What if tradition and technology can be combined to make wonders? How about a symbiosis between microbiology and motherboards? Last week, we brought you snippets from an enlightening interview with Dr. Angelo Vermeulen, crew commander of HI–SEAS (a Martian space simulation program of NASA), before he set foot in India. Here’s a glimpse into what happened at his k! Guest Lecture on 6th February 2016, where he discussed just the possibilities opened by the above questions.
The facelift Vivekananda Auditorium was packed well before the scheduled start of the lecture – atypical of a Saturday evening – and one could sense the anticipation among the student community of the campus.
The session was set in motion with the presidential address by Dr. P. Narayanaswamy, Dean (CEG), while Mr. Sairam, Student Director (CTF), introduced the speaker.
Dr. Vermeulen started off by differentiating specifics and generalisations. “Your research interests may be very specific like examining the teeth of mosquito larvae, or as diverse as exploring the whole world”, he said, emphasizing that the latter option pushed him to be a photographer, an artist and an enthusiast of linking science with simplicity.
The discussion, which went on to touch varied topics, first began with HI-SEAS. “I was not isolated like Matt Damon in The Martian; there were five other people alongside me. So, the question of being lonely and isolated never really took shape. But, what was more difficult was wearing the space suit simulator, which would go on to isolate people from the surroundings in a virtual environment”, he quipped, when asked about the months-long simulation programme he commanded.
His team’s research focussed upon making survival interesting and easier for astronauts. Since food is one aspect of space travel that approaches monotony over a period of time, the crew tried preparing their own dishes, in addition to what was scheduled. To maintain the camaraderie, he had to ensure proper communication and feedback amongst all members. “Despite the food we cooked tasting awful sometimes, the thought of ourselves having cooked it made us feel contended”, he opined, arousing rapturous laughter from the audience.
He then continued to explain entangled reality, where data from the ecosystem would be fed to computers, which would then take steps to ensure the ecosystem behaved and developed as desired. The lecture also reiterated on evolution, when the speaker talked about the concept of termite mounds which transform over a period of time. “Consider engineering and biology as organisms, say termites. They tend to evolve their course every now and then”, was his explanation while speaking about his ambitious notion of devising an evolving spacecraft, which would change shapes based on requirements.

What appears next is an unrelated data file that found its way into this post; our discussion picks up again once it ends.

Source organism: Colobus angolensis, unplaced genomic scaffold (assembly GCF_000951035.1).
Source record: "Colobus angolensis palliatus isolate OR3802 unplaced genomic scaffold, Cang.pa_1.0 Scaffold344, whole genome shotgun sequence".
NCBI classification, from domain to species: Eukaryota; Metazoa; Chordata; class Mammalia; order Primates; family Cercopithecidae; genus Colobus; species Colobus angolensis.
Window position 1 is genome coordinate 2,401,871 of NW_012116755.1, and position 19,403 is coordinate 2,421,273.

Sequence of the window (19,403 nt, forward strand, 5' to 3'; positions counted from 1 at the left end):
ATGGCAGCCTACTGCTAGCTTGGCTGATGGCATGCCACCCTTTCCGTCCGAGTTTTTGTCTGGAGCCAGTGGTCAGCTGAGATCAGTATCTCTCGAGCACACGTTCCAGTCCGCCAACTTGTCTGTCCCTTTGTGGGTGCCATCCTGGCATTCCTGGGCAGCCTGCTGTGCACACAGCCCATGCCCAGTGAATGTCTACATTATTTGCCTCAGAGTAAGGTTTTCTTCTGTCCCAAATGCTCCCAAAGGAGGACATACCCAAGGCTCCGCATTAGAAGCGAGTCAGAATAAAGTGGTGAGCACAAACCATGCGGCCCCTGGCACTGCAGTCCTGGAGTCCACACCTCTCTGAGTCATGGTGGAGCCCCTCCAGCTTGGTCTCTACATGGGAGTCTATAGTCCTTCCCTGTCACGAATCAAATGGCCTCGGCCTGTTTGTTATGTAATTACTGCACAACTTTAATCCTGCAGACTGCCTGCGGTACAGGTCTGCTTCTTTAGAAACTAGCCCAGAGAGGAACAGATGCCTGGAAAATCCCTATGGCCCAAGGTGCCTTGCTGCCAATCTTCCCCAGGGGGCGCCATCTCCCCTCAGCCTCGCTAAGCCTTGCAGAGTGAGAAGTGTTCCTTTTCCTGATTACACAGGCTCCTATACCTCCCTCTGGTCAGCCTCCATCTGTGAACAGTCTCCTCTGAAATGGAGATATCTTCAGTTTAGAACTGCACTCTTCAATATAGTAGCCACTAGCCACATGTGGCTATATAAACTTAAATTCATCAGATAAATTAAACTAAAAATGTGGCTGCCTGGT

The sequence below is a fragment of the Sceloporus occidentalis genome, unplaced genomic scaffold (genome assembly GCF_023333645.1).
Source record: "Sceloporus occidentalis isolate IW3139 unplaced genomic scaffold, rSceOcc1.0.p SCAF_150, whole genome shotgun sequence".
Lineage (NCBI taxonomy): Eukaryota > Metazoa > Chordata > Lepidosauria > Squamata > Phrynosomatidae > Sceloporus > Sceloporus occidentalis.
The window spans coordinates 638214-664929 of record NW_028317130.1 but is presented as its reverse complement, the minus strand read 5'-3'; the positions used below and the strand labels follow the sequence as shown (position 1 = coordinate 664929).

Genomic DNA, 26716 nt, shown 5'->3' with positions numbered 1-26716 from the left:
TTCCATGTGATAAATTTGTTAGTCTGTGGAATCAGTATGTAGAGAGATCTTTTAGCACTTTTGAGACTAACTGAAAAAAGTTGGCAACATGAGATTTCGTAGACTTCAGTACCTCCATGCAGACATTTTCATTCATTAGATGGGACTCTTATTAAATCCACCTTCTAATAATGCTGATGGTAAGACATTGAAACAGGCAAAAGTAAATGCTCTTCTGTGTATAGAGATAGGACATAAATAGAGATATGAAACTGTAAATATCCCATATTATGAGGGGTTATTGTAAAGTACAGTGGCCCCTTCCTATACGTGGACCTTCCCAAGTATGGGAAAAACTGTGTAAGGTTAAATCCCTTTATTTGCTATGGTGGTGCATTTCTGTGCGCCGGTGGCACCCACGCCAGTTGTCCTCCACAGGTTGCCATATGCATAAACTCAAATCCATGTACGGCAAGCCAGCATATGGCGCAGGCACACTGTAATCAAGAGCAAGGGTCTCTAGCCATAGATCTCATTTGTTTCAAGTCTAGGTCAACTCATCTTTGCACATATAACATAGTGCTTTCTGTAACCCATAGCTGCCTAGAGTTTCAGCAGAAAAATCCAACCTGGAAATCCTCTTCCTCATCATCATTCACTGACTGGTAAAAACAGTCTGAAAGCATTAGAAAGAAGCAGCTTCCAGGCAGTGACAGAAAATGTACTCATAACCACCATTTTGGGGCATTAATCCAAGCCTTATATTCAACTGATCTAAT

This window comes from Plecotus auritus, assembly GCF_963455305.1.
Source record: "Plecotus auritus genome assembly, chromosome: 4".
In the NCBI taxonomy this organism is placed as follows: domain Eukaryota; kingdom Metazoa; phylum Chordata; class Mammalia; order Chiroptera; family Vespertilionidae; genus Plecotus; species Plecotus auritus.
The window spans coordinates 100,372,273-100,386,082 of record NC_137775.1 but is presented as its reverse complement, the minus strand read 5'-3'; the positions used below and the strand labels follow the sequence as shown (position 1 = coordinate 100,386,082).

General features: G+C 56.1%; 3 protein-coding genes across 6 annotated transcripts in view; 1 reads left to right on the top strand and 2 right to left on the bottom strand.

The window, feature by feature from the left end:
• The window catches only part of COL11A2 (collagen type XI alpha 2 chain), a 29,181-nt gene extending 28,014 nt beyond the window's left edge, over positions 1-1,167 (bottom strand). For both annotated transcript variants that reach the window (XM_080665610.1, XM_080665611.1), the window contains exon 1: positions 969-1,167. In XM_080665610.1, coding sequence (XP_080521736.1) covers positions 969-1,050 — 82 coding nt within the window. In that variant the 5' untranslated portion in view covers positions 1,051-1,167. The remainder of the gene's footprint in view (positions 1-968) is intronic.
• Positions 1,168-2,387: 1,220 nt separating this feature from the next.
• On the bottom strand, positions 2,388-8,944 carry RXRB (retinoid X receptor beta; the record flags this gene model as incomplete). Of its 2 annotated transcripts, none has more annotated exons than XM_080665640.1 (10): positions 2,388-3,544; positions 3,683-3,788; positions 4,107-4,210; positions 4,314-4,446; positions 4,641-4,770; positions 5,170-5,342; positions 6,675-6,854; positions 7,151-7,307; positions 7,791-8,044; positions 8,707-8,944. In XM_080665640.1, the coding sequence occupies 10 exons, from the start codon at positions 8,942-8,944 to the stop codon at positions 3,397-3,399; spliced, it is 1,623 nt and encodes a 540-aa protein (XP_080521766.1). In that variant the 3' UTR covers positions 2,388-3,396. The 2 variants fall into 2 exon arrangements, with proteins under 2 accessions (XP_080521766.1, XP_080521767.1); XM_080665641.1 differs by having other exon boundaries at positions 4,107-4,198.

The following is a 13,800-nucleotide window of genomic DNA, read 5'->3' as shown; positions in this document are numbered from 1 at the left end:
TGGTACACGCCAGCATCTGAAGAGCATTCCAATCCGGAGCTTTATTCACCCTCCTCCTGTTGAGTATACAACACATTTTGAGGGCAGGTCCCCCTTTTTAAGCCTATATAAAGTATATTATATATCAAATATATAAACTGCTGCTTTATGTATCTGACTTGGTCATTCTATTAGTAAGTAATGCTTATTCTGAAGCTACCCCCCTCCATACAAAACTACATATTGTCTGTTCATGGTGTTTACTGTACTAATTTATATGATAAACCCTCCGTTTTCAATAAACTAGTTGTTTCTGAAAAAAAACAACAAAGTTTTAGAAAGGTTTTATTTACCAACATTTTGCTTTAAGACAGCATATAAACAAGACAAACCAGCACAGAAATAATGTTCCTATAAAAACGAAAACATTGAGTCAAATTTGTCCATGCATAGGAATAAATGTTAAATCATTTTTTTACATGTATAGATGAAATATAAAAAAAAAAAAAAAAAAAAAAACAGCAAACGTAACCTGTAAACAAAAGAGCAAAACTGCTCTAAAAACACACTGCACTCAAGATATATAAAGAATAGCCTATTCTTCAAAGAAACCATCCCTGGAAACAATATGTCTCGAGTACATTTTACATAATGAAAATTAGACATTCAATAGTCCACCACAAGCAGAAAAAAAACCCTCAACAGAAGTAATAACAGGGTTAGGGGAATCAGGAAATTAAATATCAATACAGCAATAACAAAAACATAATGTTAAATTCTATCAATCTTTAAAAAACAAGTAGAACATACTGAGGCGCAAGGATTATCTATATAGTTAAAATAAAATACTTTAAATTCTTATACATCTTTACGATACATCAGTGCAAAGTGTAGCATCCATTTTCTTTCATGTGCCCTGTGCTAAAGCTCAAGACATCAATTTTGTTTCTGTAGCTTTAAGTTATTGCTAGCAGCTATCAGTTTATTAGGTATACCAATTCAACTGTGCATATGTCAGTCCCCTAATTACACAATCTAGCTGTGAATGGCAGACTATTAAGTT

Dr. Vermeulen, who also discussed about various other aspects like co-creation, gave a sneak peek into his projects like the Biomodd, which uses floral ecosystem built into a computer. The evening also witnessed a swarm of questions from the crowd. When asked about his thoughts on NASA’s Mars One mission, he took a dig by saying, “It is simply against human psychology. How can one make a one-way trip without knowing what is in store? Personally, I am against it. Instead, people can experiment a lot and make sure, and then venture into things like these.”
Following this reply was another question – Why is so much being spent in research on space and other planets, when there are so many issues that plague the world, requiring immediate monetary solutions? “Investments in space are a minute fraction of what constitutes research and developmental costs in destructive sectors like the military,” was his spontaneous response, before adding philosophically that exploring beyond horizons is always a part of human destiny; making a new home with a sense of belonging is a part of our future.
The lecture ended soon, but the discussions and photo sessions were endlessly going on, which implied how much the guest had impacted the students. The evening also witnessed the project launch and display of Asherah, the automated robot that would clean surface impurities in oceans and seas.
Thus concluded the first Guest Lecture of k!’16, which was the right way to set the Battle of Brains in motion.